By Sophie Gregory
This piece is being updated periodically as new information comes to light.
The Home Office has temporarily halted proceedings that aimed to deport the Durham academics Dr Ernesto Schwartz-Marín and his wife Dr Arely Cruz-Santiago, Palatinate can reveal.
In a statement, a Home Office spokesperson said “Following a review of the initial decision, Dr Schwartz-Marin has been informed that his application and that of his wife Dr Arely Cruz-Santiago for Indefinite Leave to Remain, has been approved.”
Speaking exclusively to Palatinate, Dr Schartz-Marín said: “It’s a great relief for the moment. We are now temporarily safe and we know that no one is going to throw us out of our house.”
He added, “We will need to fight a legal battle, to get the appeal underway and pursue other legal avenues. It’s a time sensitive issue.”
He went on to thank everyone in Durham for their time and established that “the first £15,000 raised will help to pay my legal fees and all that’s being raised now will help those also in struggles with the Home Office.”
Vice-President of Durham University and College Union (UCU), Marek Szablewski, told Palatinate: “Obviously we are delighted and hope that this ultimately helps others in similar positions.”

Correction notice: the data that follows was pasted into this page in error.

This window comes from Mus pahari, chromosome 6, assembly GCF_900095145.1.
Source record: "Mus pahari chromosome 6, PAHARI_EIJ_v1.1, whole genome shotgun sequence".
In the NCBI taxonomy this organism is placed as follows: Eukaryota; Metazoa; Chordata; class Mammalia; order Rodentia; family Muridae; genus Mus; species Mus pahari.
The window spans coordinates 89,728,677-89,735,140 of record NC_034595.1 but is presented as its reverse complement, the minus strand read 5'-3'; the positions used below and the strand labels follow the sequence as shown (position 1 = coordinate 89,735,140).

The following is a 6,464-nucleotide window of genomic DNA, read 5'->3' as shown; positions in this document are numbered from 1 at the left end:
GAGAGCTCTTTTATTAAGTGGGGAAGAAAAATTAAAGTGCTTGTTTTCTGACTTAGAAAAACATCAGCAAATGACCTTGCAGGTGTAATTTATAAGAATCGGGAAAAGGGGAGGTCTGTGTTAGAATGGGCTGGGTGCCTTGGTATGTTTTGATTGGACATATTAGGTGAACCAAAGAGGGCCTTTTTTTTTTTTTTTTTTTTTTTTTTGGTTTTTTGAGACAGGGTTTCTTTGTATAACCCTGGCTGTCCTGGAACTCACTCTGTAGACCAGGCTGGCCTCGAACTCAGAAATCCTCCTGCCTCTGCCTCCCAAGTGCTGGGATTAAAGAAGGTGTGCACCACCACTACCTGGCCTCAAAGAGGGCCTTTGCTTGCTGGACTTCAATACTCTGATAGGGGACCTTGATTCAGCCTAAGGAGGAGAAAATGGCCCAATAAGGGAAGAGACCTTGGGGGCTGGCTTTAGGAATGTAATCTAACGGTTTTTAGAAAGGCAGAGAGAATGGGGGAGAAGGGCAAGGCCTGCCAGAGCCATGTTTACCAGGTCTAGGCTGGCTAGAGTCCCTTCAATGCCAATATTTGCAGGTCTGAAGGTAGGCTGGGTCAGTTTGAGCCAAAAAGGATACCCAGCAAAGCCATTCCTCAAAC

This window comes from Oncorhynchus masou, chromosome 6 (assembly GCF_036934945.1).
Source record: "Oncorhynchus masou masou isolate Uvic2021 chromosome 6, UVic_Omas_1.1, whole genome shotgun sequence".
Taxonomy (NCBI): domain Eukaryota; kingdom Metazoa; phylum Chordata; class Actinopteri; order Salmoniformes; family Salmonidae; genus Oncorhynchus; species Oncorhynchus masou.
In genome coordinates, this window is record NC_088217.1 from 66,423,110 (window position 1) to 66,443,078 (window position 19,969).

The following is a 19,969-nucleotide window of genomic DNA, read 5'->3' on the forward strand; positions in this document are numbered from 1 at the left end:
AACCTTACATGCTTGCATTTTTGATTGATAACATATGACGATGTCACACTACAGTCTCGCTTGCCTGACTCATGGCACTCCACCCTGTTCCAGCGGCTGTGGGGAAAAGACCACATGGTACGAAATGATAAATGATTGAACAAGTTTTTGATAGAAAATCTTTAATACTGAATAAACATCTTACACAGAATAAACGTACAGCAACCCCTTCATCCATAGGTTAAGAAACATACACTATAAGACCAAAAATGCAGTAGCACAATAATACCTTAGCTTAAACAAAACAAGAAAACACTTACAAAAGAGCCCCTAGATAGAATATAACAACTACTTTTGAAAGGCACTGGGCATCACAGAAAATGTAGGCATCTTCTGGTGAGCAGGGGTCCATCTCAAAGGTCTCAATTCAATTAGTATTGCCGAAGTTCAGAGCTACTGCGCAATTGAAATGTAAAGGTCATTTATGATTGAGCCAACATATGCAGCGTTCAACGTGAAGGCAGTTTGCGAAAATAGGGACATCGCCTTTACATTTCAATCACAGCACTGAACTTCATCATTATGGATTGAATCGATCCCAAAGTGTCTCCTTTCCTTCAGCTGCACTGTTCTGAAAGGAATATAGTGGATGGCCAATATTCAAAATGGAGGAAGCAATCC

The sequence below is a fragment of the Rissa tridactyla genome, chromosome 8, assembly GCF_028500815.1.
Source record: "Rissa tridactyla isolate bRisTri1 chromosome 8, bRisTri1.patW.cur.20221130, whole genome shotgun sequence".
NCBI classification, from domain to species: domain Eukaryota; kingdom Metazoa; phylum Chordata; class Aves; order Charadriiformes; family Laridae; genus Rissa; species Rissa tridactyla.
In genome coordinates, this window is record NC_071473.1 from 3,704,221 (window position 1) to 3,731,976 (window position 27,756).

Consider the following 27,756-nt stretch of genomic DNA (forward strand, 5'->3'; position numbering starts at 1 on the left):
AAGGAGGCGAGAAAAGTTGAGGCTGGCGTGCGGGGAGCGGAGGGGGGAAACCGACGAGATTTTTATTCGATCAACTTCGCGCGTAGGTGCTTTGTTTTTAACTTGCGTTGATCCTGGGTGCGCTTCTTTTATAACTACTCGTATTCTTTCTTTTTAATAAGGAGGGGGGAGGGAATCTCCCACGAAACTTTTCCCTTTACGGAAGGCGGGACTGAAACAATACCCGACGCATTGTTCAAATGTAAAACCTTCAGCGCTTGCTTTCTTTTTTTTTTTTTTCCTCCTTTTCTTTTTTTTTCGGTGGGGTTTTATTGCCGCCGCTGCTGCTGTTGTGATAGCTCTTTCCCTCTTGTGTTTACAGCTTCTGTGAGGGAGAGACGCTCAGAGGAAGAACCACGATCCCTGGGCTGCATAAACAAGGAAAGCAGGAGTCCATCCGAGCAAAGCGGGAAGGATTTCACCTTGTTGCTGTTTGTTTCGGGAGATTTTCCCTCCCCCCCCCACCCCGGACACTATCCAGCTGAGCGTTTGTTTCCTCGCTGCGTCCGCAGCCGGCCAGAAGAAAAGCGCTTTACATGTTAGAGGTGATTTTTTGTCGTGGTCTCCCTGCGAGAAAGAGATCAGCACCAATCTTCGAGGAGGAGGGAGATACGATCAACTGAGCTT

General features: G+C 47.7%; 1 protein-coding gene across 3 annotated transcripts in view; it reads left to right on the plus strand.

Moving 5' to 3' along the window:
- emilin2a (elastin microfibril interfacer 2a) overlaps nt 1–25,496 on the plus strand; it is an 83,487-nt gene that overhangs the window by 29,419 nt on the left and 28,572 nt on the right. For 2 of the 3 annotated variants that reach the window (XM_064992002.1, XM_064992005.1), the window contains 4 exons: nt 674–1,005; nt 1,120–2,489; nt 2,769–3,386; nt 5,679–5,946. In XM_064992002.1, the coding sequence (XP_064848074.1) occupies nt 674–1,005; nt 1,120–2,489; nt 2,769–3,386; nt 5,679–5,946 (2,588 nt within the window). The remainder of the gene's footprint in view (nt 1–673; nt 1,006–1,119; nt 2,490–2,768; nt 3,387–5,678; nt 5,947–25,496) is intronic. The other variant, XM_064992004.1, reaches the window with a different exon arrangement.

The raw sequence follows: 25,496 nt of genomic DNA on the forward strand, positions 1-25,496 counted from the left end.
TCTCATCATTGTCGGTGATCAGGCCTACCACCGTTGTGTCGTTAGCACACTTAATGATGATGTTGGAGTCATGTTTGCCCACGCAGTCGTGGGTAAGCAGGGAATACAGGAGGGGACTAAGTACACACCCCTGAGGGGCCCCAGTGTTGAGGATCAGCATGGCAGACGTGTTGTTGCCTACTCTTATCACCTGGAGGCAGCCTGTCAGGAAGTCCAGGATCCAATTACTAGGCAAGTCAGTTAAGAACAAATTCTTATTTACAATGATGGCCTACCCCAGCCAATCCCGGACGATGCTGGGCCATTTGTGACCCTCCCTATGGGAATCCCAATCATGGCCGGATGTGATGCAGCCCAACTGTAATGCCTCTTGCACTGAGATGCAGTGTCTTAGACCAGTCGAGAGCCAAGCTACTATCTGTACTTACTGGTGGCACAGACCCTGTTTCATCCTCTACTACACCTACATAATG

The two academics had failed in their visa renewal request because they had spent too long out of the country conducting humanitarian fieldwork. Their work took place in Mexico, working with victims of gang related violence and building a DNA database to help locate the missing.
They had spent 270 outside of the country undertaking this work.
Under Tier 2 visa guidelines, non-EU migrants in the UK cannot spend more than 180 days outside the country, unless they are “attending to a national or international humanitarian or environmental crisis”.
Dr Schwartz-Marín claims that because the Mexican war on drugs has cost an estimated 160,000 lives and caused 30,000 disappearances over the last decade, their work was assisting in a humanitarian crisis.
Both academics and their 11-year-old daughter were initially given two weeks to leave the UK.
Photograph: Jon Bryan via Durham UCU